The Birth of Jericho Skye Wilkes

It was 8:00am on Tuesday July 13th and I hadn’t been up for more than 15 minutes and daddy was still sound asleep when my phone rang. I didn’t get to it in time, but we had a message from labor and delivery asking us if we could come in earlier than our original 10am scheduled time. I quickly called them back and told them we could be there around 8:30am. I was already less than thrilled with having to be induced so not having to think about it for an extra 2 hours sounded good. I woke up your daddy and told him to get moving because we were going early. We already had our bags packed (for almost 2 weeks now) so all we needed to do was eat breakfast and say our goodbye’s. Daddy and I each ate a bowl of cereal, I poured a to go cup of orange juice since the Bradley method recommends fresh orange juice after birth and we forgot with Blythe, but I wasn’t going to forget this time. Pappa and Daddy loaded the car and it was time to bid our farewells to your big sister, Blythe. I think I did a pretty good job of holding back my tears when I said goodbye to Blythe. This would be our first night away from each other and let’s face it at 41+ weeks pregnant and about to give birth my hormones were probably doing all kinds of crazy things. The three of us (Daddy, Mommy, and Blythe) smiled for our last pictures as a family of 3 and off daddy and I went to the hospital.

We only live about 8 minutes from the hospital which was just enough time to discuss the fact that we really wish we didn’t have to evict you and that you could have come on your own, but we understood the risks of waiting any longer and of course we were excited to meet you. When we arrived at the emergency room it was under construction and there were zero signs. We looked at each other and said “this is still marked as the emergency room entrance, but where do we go?” We were directed by a man in a hard hat to a small door around the corner with a teeny tiny sign that said “Emergency Room Entrance.” Daddy and I were both glad we didn’t have a REAL emergency because the signage was more than lacking. I got out with a few of our bags to check in and daddy went and parked the car. I signed my name on a few pieces if paper and then I was headed to Labor and Delivery room #8. I stepped onto the elevator and my heart began to race. Racing because I was nervous of what ‘induction’ had in store for me and racing at the thought of the beautiful baby I was about to have. I had a “duh” moment when I first entered labor and delivery….I attempted to open the door, pushing on them several times and then realizing, oh yeah you have to press the button, then I pressed the button and stood back thinking that the doors were automatic until I finally saw some arms flailing at me to come in (apparently I wasn’t alone because your daddy did the same thing just a few minutes later). I told them my name and they promptly took me to L8 and asked “are you here by yourself today?” I wanted to say “ARE YOU CRAZY?,” but I politely said “no, my husband is parking the car and will be here shortly.”

Two nurses met me in L8 and directed me to my attire for the day: the oh so lovely and always WAY too big hospital gown. I tried to call daddy to tell him to come straight to L8 instead of back to the emergency room entrance, but he didn’t have his phone within ear shot. After I put on the enchanting attire I was directed to lay in the bed and they hooked me up to the monitors to monitor your hear beat and my contractions. They then started talking about Pitocin and IV’s, etc. and I quickly thought wait, wait I haven’t even had a chance to share our birth plan or to let these nurses know that we do NOT plan to follow the typical birthing plan of medication, pitocin, etc. I explained to them that I thought we were just inducing with breaking the bag of waters, but apparently I had misunderstood what Dr. Sanders had told us the previous week. Dr. Sanders had explained that this wouldn’t even truly be an induction because you were already head down and engaged and I was dilated to a 4. He said that usually when you induce someone their baby isn’t engaged so you need to give them pitocin to force them to have contractions to bring the head down before you can pop the bag of waters; otherwise, you run the risk of the baby falling down onto the umbilical cord. So from that I incorrectly concluded that we weren’t going the pitocin route and we were just popping the bag of waters. Luckily the nurses didn’t argue with me and just went and called Sanders who then called me and explained to me that he needed to have a few contractions on the monitor before breaking the bag of waters just to make sure you were indeed as lodged as possible and your umbilical cord was free. He did reassure me and tell me that we would do the lowest dose of pitocin. Right about then daddy walked in and I explained the ‘new’ plan. We both just looked at each other and sighed; even though this wasn’t exactly the birth we had in mind we were ready to meet you!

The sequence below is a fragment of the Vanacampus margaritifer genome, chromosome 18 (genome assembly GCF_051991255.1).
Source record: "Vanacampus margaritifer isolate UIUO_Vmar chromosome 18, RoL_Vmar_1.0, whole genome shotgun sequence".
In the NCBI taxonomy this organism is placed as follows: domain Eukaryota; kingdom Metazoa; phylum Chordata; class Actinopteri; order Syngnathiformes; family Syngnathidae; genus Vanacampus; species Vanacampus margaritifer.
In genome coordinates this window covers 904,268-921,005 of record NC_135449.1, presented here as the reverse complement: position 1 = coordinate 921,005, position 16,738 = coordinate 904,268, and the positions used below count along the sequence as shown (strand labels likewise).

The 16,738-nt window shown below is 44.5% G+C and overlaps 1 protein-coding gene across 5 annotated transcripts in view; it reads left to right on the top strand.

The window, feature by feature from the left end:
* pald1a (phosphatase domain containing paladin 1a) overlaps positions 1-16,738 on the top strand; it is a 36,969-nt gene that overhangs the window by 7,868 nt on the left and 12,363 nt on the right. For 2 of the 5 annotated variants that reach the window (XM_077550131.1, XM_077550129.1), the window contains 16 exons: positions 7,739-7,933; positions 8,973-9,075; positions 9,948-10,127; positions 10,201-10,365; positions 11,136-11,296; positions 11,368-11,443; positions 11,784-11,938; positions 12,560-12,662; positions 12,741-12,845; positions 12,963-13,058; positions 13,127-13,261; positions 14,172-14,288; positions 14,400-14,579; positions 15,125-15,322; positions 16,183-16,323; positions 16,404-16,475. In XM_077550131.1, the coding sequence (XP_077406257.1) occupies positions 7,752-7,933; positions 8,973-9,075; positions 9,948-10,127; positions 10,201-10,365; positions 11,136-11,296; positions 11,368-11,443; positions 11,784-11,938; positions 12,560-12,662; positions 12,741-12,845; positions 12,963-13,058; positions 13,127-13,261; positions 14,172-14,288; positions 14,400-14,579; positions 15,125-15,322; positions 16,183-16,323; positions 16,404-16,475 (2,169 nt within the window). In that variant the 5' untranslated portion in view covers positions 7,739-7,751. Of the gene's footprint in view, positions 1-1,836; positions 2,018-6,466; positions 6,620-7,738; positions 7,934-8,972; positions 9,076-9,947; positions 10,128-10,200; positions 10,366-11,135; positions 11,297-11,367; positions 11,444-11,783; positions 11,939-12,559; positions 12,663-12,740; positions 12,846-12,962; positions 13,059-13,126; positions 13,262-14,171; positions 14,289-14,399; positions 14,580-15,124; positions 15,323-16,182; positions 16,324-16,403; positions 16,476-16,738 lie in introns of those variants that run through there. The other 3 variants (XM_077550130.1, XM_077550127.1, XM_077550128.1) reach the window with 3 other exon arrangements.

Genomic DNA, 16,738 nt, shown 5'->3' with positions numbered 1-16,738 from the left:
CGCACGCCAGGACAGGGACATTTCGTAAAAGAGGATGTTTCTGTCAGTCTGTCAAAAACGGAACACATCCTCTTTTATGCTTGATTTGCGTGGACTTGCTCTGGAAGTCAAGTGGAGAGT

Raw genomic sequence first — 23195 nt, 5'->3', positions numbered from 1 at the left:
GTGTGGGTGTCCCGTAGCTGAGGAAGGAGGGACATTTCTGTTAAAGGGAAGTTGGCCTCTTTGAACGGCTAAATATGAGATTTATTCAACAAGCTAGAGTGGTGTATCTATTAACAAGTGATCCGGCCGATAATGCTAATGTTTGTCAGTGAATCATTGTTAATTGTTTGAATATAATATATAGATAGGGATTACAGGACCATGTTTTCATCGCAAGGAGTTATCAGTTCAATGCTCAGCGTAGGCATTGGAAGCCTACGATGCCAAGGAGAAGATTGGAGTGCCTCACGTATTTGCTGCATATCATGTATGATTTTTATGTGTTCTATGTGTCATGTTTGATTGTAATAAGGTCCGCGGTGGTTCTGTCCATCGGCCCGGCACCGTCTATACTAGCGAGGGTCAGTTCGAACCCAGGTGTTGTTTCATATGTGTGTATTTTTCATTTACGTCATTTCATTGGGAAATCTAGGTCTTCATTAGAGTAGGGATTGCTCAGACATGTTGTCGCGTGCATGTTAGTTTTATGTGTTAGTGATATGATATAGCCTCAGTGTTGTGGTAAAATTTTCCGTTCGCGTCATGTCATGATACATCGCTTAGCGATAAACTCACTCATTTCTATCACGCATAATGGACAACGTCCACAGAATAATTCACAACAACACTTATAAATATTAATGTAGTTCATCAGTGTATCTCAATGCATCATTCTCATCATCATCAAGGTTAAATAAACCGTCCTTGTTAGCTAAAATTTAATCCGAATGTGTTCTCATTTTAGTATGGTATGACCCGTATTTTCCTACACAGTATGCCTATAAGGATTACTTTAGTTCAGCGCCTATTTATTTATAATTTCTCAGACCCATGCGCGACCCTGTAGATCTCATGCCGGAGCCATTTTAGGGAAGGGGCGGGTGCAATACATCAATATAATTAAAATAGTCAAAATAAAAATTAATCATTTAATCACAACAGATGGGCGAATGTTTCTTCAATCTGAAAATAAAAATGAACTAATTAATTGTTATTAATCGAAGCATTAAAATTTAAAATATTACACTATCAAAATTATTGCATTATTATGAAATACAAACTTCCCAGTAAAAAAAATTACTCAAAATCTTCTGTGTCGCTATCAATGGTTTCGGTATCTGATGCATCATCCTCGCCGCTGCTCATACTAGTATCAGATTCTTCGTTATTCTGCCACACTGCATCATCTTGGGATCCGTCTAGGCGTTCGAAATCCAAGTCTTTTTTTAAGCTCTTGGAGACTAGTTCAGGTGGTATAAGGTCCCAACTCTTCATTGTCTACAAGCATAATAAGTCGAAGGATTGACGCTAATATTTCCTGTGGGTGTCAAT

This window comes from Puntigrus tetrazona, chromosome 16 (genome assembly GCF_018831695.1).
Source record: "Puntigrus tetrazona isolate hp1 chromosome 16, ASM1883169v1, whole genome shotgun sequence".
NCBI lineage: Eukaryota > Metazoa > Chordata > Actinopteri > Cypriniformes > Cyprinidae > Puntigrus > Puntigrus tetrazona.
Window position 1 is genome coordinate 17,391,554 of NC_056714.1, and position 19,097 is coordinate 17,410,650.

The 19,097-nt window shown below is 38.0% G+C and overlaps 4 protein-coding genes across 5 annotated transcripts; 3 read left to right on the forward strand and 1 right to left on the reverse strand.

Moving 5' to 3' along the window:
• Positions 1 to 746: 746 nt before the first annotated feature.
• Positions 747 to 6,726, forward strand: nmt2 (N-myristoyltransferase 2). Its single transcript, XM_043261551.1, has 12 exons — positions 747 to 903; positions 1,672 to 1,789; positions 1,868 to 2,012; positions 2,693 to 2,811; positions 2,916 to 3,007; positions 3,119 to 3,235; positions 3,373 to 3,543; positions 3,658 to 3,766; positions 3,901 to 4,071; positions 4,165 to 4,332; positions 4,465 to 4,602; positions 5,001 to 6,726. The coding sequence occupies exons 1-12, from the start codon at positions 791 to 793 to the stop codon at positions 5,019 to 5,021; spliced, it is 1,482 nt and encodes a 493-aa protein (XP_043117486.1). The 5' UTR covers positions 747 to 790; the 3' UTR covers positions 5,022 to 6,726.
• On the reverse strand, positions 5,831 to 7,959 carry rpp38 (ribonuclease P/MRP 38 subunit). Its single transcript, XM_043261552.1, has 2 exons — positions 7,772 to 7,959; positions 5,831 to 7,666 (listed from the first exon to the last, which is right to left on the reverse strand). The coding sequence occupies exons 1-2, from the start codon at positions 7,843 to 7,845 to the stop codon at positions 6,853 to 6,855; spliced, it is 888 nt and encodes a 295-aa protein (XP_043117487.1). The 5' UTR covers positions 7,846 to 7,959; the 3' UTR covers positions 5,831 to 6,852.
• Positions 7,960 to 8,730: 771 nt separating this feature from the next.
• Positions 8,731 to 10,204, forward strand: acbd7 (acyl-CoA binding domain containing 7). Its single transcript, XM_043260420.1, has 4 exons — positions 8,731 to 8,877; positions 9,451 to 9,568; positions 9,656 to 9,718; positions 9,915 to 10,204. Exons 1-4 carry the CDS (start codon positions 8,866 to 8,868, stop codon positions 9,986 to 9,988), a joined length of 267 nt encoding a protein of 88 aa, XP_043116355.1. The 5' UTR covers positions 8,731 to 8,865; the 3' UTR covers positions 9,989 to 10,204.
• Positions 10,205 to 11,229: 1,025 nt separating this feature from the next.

The nurses got the IV in and the machine pumping the pitocin around 9:20am. I have heard so many negative things about pitocin and how it is so powerful and makes your contractions unbearable etc. that I was a bit nervous what the next few minutes/hours would hold. At this point my contractions weren’t anything more than they had been (not painful, but lots of pressure). I asked Daddy to set up the music and suggested that we listen to the ELI party mix instead of starting with Enya since we could be here for a while. We sang along to a few songs, laughed at each other, posted a status update on Facebook, got the video camera ready, and by then it was 10am. I wasn’t sure when to expect Dr. Sanders to come by to break the bag of waters, but he was there sooner than I expected. By 10:10 my bag of waters had been broken and now it was just a matter of time. Within 10 minutes of my bag of waters being broken my contractions changed. Daddy and I were still being goofy, but this stage was quickly coming to an end. I had daddy take one last picture of me hooked up to the pitocin machine.